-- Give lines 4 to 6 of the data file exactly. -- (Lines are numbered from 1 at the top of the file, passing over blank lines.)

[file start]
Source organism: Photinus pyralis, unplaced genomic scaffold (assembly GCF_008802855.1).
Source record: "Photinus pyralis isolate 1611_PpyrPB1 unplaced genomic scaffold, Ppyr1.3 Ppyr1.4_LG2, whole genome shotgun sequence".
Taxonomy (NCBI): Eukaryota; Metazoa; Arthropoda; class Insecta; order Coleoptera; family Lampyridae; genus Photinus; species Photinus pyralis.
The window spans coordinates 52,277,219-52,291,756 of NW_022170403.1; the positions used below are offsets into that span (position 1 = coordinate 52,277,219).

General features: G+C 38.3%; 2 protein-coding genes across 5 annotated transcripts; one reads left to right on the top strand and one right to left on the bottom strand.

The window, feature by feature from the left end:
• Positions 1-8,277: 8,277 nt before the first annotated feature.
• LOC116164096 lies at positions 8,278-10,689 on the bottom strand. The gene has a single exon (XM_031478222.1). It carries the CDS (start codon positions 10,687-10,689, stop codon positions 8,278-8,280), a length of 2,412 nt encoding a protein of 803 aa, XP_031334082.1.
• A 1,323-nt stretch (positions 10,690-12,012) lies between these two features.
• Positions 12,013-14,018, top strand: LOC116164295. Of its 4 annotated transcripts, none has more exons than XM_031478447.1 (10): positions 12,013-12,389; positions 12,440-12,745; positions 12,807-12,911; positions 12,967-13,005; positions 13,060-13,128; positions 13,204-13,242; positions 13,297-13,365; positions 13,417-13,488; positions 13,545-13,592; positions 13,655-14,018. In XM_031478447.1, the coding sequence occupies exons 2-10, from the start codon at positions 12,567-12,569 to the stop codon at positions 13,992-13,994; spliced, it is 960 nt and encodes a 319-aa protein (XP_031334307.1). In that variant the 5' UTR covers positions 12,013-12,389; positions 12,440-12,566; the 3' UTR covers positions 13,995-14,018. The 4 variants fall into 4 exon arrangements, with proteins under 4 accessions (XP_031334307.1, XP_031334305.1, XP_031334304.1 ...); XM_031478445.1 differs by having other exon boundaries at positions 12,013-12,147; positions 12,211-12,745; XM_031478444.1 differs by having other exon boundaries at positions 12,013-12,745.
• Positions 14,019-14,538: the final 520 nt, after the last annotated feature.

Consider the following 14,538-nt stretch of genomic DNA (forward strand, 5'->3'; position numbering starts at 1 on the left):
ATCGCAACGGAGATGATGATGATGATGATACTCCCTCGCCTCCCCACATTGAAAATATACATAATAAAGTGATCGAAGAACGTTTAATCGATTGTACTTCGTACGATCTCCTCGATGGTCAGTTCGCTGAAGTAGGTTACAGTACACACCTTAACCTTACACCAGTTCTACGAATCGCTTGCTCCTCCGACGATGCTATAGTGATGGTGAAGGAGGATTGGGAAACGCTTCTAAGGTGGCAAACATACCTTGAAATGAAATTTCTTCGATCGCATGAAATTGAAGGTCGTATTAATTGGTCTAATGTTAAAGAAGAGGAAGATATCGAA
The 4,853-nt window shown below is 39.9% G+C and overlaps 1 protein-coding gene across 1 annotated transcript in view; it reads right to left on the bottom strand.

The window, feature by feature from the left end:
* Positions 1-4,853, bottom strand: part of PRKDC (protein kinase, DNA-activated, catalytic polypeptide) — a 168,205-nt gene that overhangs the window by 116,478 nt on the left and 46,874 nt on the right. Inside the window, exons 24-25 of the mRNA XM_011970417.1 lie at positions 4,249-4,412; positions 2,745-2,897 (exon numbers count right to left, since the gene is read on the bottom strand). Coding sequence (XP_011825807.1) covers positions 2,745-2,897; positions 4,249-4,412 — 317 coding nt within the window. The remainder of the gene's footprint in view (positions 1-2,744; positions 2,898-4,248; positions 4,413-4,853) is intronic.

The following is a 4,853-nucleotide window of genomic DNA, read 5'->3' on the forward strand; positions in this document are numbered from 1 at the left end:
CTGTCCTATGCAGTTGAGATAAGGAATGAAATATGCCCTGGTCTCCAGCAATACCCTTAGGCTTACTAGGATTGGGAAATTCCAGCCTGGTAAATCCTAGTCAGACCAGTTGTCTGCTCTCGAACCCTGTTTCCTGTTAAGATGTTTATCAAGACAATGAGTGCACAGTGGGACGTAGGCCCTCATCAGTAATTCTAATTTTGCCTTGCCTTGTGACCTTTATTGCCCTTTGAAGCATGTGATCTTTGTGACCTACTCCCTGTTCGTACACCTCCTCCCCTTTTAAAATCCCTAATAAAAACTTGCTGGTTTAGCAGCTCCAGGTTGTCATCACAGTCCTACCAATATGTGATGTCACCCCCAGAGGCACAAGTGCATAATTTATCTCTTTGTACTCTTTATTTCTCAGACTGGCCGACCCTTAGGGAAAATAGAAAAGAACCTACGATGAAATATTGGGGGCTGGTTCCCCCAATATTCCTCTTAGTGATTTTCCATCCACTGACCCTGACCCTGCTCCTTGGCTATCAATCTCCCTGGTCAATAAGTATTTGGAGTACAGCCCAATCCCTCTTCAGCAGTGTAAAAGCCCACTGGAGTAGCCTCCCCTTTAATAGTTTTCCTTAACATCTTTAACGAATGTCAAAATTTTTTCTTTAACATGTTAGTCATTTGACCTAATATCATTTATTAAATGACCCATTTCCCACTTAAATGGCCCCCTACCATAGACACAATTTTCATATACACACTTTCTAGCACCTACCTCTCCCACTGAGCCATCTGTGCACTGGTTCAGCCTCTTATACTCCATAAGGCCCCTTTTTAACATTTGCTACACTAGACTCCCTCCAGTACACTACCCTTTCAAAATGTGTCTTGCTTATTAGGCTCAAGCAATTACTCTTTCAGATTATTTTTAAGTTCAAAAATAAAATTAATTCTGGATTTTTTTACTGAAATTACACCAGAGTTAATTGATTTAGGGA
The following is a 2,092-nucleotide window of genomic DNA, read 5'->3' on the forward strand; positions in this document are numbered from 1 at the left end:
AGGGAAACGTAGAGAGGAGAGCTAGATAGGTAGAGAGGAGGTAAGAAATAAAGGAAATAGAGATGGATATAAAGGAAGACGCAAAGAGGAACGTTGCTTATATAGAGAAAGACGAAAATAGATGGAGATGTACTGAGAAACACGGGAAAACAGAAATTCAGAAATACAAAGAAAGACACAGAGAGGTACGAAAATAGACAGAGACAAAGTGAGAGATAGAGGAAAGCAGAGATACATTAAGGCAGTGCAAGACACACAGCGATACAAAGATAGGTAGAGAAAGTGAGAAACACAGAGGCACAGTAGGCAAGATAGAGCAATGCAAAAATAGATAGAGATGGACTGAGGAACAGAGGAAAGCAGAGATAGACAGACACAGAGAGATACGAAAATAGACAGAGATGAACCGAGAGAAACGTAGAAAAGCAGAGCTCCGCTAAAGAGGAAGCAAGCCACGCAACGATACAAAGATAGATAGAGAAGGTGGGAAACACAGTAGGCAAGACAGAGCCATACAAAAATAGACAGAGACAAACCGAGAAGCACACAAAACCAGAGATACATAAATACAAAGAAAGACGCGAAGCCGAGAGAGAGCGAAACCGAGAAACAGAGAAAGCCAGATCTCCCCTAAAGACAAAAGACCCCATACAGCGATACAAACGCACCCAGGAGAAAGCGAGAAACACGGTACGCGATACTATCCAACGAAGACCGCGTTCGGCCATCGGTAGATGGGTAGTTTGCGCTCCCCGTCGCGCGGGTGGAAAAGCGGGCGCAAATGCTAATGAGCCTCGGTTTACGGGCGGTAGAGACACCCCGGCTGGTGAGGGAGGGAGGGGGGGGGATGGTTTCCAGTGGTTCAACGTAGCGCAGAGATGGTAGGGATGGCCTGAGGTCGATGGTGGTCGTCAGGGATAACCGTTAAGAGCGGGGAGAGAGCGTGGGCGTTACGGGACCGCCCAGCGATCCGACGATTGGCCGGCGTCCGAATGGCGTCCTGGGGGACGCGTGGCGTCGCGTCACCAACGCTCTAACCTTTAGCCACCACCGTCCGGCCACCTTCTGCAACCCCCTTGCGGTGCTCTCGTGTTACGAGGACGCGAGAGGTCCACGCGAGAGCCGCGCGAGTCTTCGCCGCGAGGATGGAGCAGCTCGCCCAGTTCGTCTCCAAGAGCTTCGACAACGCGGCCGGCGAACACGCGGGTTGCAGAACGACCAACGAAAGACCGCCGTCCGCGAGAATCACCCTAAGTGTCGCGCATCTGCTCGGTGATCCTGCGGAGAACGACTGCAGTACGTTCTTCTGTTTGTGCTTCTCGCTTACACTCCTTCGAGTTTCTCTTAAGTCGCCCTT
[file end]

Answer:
The window spans coordinates 52,277,219-52,291,756 of NW_022170403.1; the positions used below are offsets into that span (position 1 = coordinate 52,277,219).

General features: G+C 38.3%; 2 protein-coding genes across 5 annotated transcripts; one reads left to right on the top strand and one right to left on the bottom strand.

The window, feature by feature from the left end: